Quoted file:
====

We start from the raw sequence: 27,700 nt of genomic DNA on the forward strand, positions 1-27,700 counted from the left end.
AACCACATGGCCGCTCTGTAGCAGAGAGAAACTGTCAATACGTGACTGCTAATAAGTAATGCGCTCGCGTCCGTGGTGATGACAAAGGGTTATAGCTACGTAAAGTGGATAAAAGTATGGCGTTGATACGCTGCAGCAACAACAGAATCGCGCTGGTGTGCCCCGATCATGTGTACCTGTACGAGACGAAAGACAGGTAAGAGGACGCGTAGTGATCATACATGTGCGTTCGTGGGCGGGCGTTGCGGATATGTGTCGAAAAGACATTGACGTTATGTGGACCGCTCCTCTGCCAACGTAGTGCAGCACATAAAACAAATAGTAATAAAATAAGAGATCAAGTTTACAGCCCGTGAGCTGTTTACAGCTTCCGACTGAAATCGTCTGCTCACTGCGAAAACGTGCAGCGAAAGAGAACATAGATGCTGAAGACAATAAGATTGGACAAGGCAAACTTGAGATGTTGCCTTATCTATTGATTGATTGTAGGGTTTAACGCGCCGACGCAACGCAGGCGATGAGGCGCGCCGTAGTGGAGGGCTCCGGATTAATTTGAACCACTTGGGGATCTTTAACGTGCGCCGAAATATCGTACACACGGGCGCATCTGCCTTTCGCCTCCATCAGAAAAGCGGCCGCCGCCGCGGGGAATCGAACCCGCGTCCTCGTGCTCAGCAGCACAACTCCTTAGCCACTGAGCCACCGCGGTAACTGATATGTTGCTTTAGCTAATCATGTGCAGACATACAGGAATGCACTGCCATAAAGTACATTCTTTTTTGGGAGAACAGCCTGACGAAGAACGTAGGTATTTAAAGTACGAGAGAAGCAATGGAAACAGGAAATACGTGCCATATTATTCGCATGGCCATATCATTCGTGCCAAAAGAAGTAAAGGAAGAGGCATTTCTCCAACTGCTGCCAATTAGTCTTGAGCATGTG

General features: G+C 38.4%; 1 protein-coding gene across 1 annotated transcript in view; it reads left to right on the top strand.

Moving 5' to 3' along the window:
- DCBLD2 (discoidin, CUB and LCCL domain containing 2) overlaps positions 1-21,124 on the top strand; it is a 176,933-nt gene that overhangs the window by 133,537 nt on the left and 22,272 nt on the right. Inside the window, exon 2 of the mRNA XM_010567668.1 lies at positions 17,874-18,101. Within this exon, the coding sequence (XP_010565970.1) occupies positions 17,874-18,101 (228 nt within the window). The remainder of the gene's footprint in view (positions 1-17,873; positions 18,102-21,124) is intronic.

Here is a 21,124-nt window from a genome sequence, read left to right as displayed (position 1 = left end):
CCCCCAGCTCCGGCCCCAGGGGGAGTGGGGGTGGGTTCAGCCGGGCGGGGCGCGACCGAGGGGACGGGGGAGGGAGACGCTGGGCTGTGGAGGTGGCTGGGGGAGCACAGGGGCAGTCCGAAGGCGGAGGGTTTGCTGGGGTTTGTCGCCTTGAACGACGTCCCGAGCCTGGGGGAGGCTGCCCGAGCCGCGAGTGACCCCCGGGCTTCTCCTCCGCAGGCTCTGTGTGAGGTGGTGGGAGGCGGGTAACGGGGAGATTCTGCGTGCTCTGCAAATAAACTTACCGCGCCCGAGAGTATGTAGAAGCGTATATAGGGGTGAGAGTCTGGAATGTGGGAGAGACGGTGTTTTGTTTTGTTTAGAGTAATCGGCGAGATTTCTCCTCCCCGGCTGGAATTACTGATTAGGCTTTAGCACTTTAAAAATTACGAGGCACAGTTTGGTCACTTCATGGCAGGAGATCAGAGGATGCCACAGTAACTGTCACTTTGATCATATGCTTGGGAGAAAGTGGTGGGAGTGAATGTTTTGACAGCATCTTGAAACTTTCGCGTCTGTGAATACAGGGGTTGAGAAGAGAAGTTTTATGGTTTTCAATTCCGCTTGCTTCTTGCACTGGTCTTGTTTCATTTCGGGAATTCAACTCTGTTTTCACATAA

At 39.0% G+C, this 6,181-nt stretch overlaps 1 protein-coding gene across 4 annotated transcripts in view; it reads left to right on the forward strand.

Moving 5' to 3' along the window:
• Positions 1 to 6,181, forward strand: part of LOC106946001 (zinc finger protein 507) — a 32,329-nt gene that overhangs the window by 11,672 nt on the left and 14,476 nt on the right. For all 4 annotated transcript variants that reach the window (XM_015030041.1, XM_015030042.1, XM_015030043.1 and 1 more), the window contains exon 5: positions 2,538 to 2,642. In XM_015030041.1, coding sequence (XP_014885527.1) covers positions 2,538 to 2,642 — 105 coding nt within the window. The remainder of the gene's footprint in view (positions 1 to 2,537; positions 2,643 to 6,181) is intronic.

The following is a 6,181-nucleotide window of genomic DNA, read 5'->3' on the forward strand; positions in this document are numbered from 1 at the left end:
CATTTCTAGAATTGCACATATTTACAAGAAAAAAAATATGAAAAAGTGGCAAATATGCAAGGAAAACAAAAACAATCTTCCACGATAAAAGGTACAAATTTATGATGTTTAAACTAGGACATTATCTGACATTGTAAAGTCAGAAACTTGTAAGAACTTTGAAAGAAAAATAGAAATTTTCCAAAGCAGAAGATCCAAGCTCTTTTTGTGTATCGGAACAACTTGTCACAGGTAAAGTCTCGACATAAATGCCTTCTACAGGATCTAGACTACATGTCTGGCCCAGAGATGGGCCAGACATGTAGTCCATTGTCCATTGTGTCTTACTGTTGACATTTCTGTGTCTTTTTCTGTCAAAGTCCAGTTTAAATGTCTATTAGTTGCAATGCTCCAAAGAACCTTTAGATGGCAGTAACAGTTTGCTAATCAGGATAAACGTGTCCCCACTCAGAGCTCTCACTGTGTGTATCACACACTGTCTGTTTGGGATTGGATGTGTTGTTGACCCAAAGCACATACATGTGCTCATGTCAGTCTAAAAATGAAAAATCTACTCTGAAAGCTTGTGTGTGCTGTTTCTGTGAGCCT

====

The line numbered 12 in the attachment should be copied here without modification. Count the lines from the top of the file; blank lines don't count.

CATTTCTAGAATTGCACATATTTACAAGAAAAAAAATATGAAAAAGTGGCAAATATGCAAGGAAAACAAAAACAATCTTCCACGATAAAAGGTACAAATTTATGATGTTTAAACTAGGACATTATCTGACATTGTAAAGTCAGAAACTTGTAAGAACTTTGAAAGAAAAATAGAAATTTTCCAAAGCAGAAGATCCAAGCTCTTTTTGTGTATCGGAACAACTTGTCACAGGTAAAGTCTCGACATAAATGCCTTCTACAGGATCTAGACTACATGTCTGGCCCAGAGATGGGCCAGACATGTAGTCCATTGTCCATTGTGTCTTACTGTTGACATTTCTGTGTCTTTTTCTGTCAAAGTCCAGTTTAAATGTCTATTAGTTGCAATGCTCCAAAGAACCTTTAGATGGCAGTAACAGTTTGCTAATCAGGATAAACGTGTCCCCACTCAGAGCTCTCACTGTGTGTATCACACACTGTCTGTTTGGGATTGGATGTGTTGTTGACCCAAAGCACATACATGTGCTCATGTCAGTCTAAAAATGAAAAATCTACTCTGAAAGCTTGTGTGTGCTGTTTCTGTGAGCCT